Paul O’Connell expresses frustration at Ireland’s misfiring set pieces against All Blacks

Ireland authors of their own downfall as the scrum and lineout were put under severe pressure

Former Irish captain and current forwards coach Paul O’Connell has conceded the first Test in Auckland Park was a frustrating night all round and that his pack’s set pieces misfired.

While acknowledging the ruthless efficiency of the All Blacks’ finishing in outscoring Ireland by 42-19 and six tries to three, O’Connell also admitted that in several ways Ireland were authors of their own downfall.

“It is frustrating and disappointing obviously. They are a very good side and they are always going to score tries. I suppose we cannot give them access to those tries which we did a little bit unfortunately with some of our play.

“They got field position and scored some tries with excellent skill and good attacking play but we had an exit lineout which we kind of executed but got turned over at the ruck and they scored pretty quickly,” said O’Connell in citing the All Blacks’ third try by Quinn Tupaea which emanated from a ruck turnover after Jamison Gibson-Park sniped off a lineout inside the Irish 22.

“We had an attack on their 22, unfortunately we put the ball down and they go the length of the field,” added O’Connell of the home side’s damaging second try when Sevu Reece latched on to a handling mishap between Garry Ringrose and James Lowe for an 80-metre breakaway try.

“Those kind of ones are the ones you can’t give away. For sure they will cut you open at times but those tries — that I just mentioned — are frustrating.

“And then from our own point of view, we were over the line a few times and that was tough. You need to take every single chance you can get; it is kind of similar to the Maori game the other night. We gave them a bit of a head start and then we had our chances to score but we just couldn’t seem to get the ball on the ground.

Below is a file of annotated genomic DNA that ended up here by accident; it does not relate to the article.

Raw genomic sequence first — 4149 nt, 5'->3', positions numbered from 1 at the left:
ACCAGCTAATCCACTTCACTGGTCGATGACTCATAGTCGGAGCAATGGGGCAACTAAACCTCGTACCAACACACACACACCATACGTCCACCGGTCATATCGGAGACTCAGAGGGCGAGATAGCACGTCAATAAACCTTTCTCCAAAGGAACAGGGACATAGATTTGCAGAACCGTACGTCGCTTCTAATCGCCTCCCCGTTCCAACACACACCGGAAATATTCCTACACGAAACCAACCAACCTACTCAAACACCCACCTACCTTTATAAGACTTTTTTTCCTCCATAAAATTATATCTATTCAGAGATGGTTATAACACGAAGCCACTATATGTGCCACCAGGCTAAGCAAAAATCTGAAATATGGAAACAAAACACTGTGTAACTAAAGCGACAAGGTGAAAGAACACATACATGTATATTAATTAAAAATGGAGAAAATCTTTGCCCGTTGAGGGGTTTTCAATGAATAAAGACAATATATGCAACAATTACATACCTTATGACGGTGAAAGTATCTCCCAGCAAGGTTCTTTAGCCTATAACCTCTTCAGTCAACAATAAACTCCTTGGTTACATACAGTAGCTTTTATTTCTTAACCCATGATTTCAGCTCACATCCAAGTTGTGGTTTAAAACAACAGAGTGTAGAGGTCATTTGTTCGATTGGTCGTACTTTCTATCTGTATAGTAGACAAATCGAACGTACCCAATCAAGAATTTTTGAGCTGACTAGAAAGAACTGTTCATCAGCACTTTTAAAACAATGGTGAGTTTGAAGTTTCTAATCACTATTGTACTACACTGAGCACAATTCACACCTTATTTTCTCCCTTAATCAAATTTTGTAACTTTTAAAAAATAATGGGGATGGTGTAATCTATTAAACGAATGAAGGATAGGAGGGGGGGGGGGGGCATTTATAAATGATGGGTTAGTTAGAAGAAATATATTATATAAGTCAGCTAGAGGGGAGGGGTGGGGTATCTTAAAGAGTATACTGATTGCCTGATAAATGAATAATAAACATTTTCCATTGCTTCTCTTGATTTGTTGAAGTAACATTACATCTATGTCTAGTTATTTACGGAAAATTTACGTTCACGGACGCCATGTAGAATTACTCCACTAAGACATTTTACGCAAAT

“It was a frustrating night all round.”

Ireland’s scrum and lineout were also put under pressure by the All Blacks and O’Connell pulled no punches in analysing his domain.

“It was poor last night, there is no doubt about it. From a scrum point of view, some of the interpretation is frustrating but that is something we need to address and figure out and then lineout wise, we had 17 lineouts but we lost four of them. Another one we won, but lost on the ground, so effectively we lost five lineouts.

“Two of them were actually really good lineouts, we just got our drill wrong a little bit. Two of them they got their defence right which you expect against New Zealand. They have a very good mirror line out and historically they have been very good against us.

“That was a frustrating part of our game. It is an important part of our game in terms of being able to play our game and maybe stop the opposition play as well when we have the ball and they don’t have it is good for us.

“Those parts of the game where we don’t help another team get into the game are things we will have to address.”

Another striking contrast between the sides in Eden Park on Saturday was the efficiency of the All Blacks’ finishing as against Ireland, who had vastly more territory, possession and time in the opposition but were held up five times over the New Zealand line.